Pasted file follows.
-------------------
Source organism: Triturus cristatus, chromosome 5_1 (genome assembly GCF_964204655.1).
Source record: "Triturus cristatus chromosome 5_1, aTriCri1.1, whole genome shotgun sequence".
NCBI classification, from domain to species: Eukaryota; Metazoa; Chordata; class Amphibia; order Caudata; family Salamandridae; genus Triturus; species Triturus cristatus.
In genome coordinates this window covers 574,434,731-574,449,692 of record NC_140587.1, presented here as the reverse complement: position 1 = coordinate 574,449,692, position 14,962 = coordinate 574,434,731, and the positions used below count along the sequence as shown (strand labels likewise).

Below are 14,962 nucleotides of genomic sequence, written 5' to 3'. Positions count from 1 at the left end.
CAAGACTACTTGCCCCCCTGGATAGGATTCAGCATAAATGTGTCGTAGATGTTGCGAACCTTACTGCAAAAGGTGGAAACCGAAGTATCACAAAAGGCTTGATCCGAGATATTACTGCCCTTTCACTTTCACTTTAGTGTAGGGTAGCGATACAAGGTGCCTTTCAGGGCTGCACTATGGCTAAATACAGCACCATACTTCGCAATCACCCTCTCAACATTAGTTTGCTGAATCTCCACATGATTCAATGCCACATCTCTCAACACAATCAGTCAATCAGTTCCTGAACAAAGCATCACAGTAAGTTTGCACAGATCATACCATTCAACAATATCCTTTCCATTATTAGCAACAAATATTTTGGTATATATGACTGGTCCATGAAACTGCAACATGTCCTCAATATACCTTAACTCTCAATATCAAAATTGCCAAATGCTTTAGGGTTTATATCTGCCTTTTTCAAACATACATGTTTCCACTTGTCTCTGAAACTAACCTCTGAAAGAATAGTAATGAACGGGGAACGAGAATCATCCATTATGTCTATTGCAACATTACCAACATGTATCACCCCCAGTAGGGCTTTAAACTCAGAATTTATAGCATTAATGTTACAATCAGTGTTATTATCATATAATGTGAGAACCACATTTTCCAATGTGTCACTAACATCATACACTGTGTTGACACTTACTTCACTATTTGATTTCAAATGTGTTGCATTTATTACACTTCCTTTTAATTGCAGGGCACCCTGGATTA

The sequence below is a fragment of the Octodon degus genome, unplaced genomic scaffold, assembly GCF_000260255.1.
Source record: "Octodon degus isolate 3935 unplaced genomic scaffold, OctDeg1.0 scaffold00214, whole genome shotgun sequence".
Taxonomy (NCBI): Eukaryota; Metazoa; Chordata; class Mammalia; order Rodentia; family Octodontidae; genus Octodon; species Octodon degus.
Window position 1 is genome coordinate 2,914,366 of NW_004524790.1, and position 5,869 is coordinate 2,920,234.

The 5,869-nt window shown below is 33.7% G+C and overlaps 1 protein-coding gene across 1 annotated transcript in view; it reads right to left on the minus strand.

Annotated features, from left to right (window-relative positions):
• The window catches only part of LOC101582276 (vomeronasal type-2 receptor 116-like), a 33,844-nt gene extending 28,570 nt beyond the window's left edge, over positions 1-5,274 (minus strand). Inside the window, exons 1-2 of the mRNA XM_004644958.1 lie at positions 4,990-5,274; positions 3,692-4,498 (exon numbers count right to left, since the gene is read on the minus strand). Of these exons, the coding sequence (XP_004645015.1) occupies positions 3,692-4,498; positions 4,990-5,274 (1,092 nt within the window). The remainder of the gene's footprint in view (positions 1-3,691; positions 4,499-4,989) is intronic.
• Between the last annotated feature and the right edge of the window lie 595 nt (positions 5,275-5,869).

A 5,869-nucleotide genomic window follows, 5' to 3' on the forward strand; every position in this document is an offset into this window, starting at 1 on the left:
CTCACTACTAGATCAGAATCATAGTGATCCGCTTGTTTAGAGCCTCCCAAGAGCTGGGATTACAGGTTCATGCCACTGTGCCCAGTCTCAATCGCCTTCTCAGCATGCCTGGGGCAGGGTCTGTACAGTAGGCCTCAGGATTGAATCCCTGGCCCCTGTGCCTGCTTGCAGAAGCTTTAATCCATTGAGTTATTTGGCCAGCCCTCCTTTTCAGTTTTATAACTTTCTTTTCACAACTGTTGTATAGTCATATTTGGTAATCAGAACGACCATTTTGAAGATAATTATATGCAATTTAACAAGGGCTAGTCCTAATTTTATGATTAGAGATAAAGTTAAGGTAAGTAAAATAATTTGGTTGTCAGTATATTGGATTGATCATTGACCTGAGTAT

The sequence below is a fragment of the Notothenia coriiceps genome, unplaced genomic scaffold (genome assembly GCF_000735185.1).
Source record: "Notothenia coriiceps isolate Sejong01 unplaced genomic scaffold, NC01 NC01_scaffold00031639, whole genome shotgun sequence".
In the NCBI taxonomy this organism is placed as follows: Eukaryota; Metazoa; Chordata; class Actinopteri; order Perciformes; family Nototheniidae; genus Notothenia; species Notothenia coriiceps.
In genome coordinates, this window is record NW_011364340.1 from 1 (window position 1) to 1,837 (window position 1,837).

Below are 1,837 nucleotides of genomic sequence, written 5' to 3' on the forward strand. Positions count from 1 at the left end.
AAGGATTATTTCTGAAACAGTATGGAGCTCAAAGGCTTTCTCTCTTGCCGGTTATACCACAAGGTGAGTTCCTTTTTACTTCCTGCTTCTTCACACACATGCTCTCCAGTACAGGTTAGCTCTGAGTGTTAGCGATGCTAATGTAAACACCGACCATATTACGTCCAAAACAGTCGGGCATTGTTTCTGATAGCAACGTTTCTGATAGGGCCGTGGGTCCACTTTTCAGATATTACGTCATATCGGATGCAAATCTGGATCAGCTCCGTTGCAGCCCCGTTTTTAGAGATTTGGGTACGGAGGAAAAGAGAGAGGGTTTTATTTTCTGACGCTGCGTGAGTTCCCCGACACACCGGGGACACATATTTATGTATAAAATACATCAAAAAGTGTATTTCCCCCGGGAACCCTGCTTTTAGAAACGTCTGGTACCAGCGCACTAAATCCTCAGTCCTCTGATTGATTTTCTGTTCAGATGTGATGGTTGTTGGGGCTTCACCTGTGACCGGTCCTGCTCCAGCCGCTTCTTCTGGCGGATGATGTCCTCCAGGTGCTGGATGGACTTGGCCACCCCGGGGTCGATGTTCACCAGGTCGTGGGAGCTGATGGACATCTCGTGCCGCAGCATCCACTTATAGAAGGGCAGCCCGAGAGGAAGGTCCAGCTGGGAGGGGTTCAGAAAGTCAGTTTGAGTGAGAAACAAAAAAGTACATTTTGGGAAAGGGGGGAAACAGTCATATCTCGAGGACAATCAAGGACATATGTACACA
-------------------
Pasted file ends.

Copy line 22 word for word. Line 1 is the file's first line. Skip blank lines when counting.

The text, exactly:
AAGGATTATTTCTGAAACAGTATGGAGCTCAAAGGCTTTCTCTCTTGCCGGTTATACCACAAGGTGAGTTCCTTTTTACTTCCTGCTTCTTCACACACATGCTCTCCAGTACAGGTTAGCTCTGAGTGTTAGCGATGCTAATGTAAACACCGACCATATTACGTCCAAAACAGTCGGGCATTGTTTCTGATAGCAACGTTTCTGATAGGGCCGTGGGTCCACTTTTCAGATATTACGTCATATCGGATGCAAATCTGGATCAGCTCCGTTGCAGCCCCGTTTTTAGAGATTTGGGTACGGAGGAAAAGAGAGAGGGTTTTATTTTCTGACGCTGCGTGAGTTCCCCGACACACCGGGGACACATATTTATGTATAAAATACATCAAAAAGTGTATTTCCCCCGGGAACCCTGCTTTTAGAAACGTCTGGTACCAGCGCACTAAATCCTCAGTCCTCTGATTGATTTTCTGTTCAGATGTGATGGTTGTTGGGGCTTCACCTGTGACCGGTCCTGCTCCAGCCGCTTCTTCTGGCGGATGATGTCCTCCAGGTGCTGGATGGACTTGGCCACCCCGGGGTCGATGTTCACCAGGTCGTGGGAGCTGATGGACATCTCGTGCCGCAGCATCCACTTATAGAAGGGCAGCCCGAGAGGAAGGTCCAGCTGGGAGGGGTTCAGAAAGTCAGTTTGAGTGAGAAACAAAAAAGTACATTTTGGGAAAGGGGGGAAACAGTCATATCTCGAGGACAATCAAGGACATATGTACACA